The absorption spectrum for the mixture of CFC-112 (90.8%) and CFC-112a (9.2%) at 8.10 Torr and 295 K, taken at 0.01 cm−1 resolution, is shown in Figure 2c. The bands are centred in two regions: 740–960 cm−1 and 1010–1200 cm−1. For this sample, S = 1.12 ± 0.03 × 10−16 cm2∙molecule−1∙cm−1 and in the two regions S is 7.46 × 10−17 cm2∙molecule−1∙cm−1 (740–960 cm−1) and 3.75 × 10−17 cm2∙molecule−1∙cm−1 (1010–1200 cm−1). In previous work, values of S of 1.08 × 10−16 and 1.06 × 10−16 cm2∙molecule−1∙cm−1 were obtained for CFC-112 and CFC-112a separately [6]; by combining these individual values of S to give a value appropriate for the mixture used here, our results agree with these older measurements within 4%. A more detailed comparison of absorption features is not possible as [6] did not present resolved spectra. The measurements at different pressures do not change the value of S by more than 3.5%, which is within the stated uncertainty of our measurements.
Measurements at 250 K and 1.88 Torr show that S is within 1% of the measurements at 295 K, again within the uncertainty of our measurements. As with the other gases reported here, S is little affected by temperature. The presence of the broadening gas was found to change the value of S by less than 2% compared to the pure sample, and so within the uncertainty of our measurements.

5. Radiative Efficiency

Radiative efficiencies (RE) (W∙m−2∙ppbv−1) are calculated using an updated version of a narrow-band radiative transfer model (NBM) [12], broadly following the methodology of Sihra et al. [13]. Three cloudy-sky atmospheres (see Appendix B of Freckleton et al. [14]) are used to represent the tropics and extratropics, and stratospheric temperature adjustment is applied (which increases RE by about 10% for the molecules presented here). The halocarbon cross-sections are averaged onto the NBM’s 10 cm−1 grid. Calculations are performed for halocarbon mixing ratios of 0.1 ppb, to ensure they are in their linear limit; these are multiplied by 10 to yield RE. HITRAN2004 [15] provides the spectral line data for water vapour, ozone, carbon dioxide, methane and nitrous oxide. Water vapour, ozone and cloud profiles are specified for each atmosphere [14]. Other gases are assumed to be well-mixed using 2010 concentrations of 389 ppm for CO2, 1800 ppb for CH4, and 323 ppb for N2O. The 2010 concentration of main greenhouse gases is obtained from [16]. A fast method for calculating instantaneous RE has recently been presented [2], based on line-by-line calculations, which is an update to a previously-available method [17] but at finer spectral resolution. Using this fast method the instantaneous RE for CFC-113a and CFC-112 is within 0.5%, and HCFC-133a is within 1.5%, of the instantaneous RE calculated using the NBM.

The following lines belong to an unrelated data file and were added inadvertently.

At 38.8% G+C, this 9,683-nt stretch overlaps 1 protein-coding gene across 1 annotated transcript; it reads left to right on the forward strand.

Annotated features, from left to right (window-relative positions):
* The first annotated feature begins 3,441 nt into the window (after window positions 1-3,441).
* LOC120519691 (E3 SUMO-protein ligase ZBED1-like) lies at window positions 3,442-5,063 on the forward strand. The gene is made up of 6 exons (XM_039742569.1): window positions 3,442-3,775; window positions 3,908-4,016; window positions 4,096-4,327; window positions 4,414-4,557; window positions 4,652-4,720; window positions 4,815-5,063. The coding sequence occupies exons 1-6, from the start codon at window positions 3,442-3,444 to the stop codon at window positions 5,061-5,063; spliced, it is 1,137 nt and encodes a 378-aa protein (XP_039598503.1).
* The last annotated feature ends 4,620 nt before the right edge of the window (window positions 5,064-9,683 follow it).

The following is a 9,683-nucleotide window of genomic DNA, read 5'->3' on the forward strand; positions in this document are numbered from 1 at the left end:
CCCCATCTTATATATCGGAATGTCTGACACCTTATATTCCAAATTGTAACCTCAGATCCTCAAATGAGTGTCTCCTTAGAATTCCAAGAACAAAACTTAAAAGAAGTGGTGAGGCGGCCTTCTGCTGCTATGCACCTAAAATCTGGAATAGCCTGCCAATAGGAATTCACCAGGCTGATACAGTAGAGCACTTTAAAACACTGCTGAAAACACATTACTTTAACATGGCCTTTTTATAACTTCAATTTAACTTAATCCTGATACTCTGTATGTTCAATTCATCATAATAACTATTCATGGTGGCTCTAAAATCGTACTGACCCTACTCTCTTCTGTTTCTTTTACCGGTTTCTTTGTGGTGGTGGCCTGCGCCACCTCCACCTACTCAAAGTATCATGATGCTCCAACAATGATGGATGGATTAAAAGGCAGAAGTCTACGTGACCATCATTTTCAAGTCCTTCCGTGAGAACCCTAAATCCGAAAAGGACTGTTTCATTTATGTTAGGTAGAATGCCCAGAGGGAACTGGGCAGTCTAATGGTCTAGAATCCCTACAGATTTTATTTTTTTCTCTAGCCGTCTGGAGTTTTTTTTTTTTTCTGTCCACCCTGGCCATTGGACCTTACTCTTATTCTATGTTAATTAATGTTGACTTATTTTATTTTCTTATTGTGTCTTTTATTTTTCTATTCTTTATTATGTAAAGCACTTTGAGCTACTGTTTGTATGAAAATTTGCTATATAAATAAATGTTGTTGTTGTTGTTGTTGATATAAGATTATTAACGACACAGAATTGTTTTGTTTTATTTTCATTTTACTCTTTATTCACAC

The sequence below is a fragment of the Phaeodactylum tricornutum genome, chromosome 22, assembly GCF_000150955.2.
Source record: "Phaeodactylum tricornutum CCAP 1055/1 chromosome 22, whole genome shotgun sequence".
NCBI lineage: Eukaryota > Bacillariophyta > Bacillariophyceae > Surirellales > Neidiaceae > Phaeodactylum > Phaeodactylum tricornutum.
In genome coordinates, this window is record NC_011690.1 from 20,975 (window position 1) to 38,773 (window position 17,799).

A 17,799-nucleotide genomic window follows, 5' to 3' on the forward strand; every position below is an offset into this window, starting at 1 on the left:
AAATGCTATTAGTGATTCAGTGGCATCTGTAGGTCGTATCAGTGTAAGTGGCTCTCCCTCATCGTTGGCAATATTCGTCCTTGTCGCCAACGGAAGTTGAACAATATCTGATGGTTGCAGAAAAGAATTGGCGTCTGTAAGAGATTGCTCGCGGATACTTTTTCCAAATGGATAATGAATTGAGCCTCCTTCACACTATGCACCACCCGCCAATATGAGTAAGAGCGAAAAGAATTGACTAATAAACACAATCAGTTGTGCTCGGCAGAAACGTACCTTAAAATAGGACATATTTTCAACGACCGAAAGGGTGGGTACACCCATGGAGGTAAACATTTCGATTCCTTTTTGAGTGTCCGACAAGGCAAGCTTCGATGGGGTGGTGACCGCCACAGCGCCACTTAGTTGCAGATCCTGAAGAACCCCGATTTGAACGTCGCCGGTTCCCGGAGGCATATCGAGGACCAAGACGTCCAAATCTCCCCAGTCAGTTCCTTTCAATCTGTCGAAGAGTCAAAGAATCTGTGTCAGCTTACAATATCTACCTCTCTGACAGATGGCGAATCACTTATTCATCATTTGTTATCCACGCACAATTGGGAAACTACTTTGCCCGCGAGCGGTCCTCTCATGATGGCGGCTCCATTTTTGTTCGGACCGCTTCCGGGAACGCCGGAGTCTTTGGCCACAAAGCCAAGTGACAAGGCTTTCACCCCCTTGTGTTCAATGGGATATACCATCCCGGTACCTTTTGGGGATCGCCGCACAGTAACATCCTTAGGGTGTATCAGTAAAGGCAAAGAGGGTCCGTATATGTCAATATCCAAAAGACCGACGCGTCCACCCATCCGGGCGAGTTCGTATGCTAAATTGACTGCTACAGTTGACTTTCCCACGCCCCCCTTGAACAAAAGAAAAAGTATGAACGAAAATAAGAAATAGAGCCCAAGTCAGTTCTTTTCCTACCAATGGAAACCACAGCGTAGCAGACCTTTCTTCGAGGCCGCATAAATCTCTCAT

Table 1. Radiative efficiencies, mixing ratios in late-2012, present-day radiative forcings, atmospheric lifetimes, GWPs (for time horizons of 20, 100 and 500 years) and the GTP for a time horizon of 50 years, for the 3 gases considered here.
Table 1. Radiative efficiencies, mixing ratios in late-2012, present-day radiative forcings, atmospheric lifetimes, GWPs (for time horizons of 20, 100 and 500 years) and the GTP for a time horizon of 50 years, for the 3 gases considered here.
GasRadiative Efficiency (W∙m−2∙ppbv−1)Mixing Ratio (pptv)Radiative Forcing (W∙m−2)Lifetime (years)GWP (20)GWP (100)GWP (500)GTP (50)
CFC-113a0.230.481.10 × 10−4514590331011003920
CFC-1120.290.441.28 × 10−4515320384012704540
HCFC-133a0.150.375.60 × 10−54.312203409674